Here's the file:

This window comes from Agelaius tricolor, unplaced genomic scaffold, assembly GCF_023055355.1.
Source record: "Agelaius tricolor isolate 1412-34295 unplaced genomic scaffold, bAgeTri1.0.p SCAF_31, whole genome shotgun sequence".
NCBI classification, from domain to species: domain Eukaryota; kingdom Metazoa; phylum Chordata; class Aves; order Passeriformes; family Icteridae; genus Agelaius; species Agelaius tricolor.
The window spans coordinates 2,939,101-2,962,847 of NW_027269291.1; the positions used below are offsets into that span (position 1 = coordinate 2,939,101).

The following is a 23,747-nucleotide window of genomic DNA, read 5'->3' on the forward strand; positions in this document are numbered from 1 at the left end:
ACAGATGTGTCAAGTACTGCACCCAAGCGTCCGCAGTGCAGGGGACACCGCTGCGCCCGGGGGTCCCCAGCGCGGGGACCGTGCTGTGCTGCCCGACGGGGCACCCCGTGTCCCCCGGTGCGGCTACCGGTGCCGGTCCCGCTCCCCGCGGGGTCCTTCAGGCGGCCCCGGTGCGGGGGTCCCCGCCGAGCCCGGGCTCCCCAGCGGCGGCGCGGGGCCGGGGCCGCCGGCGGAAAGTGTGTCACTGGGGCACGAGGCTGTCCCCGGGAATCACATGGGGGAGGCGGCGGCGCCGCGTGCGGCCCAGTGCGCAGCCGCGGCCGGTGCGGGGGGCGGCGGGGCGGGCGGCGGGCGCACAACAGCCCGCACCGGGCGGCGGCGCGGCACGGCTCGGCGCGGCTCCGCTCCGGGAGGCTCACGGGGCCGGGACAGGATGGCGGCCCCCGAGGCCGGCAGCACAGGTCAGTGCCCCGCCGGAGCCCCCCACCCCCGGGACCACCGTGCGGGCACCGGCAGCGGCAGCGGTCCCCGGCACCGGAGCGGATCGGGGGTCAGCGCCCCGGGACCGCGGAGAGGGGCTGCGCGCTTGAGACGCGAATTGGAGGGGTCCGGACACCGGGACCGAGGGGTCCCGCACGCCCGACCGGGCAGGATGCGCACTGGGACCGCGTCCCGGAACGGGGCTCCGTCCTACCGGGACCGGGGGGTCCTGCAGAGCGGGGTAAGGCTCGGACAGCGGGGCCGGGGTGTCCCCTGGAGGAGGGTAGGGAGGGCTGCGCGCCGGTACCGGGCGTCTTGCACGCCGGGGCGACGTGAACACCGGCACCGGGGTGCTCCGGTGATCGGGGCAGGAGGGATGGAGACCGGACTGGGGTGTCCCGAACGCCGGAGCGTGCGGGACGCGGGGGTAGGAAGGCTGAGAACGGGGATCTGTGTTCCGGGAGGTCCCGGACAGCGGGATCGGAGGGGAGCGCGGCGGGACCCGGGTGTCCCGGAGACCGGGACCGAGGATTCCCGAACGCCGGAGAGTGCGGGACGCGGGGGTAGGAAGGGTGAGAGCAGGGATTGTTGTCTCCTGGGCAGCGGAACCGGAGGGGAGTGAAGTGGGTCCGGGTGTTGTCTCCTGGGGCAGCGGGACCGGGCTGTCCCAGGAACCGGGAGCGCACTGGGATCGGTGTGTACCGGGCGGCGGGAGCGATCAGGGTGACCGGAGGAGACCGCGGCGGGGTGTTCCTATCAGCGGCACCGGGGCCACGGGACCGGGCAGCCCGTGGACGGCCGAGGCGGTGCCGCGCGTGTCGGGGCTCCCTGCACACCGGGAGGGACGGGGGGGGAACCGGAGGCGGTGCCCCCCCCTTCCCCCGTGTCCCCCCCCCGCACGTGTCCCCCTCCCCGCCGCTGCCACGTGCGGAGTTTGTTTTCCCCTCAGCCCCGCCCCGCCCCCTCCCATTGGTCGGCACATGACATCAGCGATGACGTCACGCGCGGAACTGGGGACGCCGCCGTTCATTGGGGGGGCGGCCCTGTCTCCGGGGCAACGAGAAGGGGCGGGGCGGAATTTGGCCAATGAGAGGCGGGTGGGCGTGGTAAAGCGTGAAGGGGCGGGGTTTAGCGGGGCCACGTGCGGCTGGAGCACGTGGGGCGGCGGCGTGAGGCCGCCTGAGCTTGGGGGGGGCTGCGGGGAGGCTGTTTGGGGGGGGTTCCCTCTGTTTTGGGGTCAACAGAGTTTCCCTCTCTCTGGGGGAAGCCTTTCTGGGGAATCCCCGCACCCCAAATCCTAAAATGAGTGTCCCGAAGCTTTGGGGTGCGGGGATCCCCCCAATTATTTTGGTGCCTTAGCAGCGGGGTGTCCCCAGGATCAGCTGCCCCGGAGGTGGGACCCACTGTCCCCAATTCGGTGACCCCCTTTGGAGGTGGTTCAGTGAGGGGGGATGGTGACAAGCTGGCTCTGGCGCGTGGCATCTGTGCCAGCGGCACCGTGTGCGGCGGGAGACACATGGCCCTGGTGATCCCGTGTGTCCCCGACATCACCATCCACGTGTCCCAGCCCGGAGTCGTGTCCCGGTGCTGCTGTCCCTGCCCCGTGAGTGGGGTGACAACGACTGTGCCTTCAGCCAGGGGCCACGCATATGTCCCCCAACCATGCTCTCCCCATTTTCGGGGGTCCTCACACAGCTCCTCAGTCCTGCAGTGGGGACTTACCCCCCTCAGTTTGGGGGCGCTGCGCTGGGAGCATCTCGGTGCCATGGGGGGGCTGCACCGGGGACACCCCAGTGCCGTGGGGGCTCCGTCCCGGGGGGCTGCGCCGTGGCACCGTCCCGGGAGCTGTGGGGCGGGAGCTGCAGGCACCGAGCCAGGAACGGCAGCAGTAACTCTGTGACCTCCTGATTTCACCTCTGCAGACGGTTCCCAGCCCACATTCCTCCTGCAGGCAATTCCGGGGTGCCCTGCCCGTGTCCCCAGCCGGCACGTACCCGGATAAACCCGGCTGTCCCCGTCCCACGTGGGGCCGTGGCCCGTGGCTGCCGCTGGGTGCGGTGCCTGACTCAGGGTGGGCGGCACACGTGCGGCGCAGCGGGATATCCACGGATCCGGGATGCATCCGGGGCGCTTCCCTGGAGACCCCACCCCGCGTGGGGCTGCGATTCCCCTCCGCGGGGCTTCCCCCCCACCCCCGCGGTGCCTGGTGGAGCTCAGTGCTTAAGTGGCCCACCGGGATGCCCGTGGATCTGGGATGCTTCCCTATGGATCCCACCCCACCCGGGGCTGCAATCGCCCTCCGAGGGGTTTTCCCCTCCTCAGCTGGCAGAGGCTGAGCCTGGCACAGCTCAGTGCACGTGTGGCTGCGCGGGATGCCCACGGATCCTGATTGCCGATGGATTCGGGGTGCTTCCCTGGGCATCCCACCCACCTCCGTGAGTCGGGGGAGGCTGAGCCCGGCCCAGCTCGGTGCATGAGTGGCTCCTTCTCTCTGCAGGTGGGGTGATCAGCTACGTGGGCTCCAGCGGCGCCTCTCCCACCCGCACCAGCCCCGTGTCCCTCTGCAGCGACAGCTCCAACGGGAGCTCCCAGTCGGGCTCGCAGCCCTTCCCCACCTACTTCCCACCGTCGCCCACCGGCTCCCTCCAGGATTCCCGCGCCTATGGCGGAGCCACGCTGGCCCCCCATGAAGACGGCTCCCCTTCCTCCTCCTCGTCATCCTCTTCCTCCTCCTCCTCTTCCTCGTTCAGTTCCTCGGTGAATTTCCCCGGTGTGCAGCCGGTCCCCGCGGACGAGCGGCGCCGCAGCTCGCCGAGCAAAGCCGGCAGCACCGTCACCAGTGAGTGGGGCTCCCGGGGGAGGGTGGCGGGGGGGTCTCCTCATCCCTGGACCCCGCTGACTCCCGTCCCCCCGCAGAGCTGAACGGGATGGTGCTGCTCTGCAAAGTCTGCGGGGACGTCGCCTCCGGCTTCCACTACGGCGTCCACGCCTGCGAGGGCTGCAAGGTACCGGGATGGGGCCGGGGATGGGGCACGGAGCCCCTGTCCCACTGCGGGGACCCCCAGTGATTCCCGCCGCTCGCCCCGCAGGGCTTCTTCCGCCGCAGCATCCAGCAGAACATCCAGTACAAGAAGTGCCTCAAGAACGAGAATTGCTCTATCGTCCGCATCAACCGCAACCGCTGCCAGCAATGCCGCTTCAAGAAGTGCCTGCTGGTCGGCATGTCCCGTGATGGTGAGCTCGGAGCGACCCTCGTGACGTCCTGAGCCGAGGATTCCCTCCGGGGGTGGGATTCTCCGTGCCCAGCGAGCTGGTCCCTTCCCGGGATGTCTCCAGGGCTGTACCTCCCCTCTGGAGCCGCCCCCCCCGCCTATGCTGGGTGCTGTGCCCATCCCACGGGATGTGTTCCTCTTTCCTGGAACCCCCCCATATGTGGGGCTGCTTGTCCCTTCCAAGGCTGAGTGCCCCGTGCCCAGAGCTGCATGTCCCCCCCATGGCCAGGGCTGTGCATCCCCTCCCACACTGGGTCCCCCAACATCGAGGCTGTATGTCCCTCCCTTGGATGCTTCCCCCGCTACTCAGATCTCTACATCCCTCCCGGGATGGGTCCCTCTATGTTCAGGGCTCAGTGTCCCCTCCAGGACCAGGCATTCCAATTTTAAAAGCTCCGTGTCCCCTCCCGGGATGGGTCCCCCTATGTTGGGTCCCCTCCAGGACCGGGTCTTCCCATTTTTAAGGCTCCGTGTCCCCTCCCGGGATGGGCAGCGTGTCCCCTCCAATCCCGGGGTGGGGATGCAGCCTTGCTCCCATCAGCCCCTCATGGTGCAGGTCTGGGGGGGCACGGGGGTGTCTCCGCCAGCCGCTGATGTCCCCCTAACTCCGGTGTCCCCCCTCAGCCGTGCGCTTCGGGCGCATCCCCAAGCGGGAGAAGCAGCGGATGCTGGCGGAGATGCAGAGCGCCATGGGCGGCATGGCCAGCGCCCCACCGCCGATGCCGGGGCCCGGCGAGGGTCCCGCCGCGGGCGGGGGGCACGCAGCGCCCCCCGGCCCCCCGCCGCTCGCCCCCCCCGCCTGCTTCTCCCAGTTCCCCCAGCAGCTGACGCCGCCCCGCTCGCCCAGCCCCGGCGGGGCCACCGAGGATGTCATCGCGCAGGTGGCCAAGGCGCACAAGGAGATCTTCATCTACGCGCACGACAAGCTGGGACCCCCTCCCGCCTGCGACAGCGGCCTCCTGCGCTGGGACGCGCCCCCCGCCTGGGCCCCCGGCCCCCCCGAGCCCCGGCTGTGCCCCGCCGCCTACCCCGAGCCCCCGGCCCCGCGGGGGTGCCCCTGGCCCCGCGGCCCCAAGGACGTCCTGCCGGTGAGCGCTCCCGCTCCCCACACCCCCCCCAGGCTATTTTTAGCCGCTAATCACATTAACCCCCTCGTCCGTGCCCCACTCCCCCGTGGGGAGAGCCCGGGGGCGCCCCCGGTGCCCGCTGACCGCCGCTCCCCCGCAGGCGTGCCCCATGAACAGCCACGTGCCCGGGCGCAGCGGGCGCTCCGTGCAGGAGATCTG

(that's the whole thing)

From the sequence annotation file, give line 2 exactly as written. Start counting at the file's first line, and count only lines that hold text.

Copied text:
Source record: "Agelaius tricolor isolate 1412-34295 unplaced genomic scaffold, bAgeTri1.0.p SCAF_31, whole genome shotgun sequence".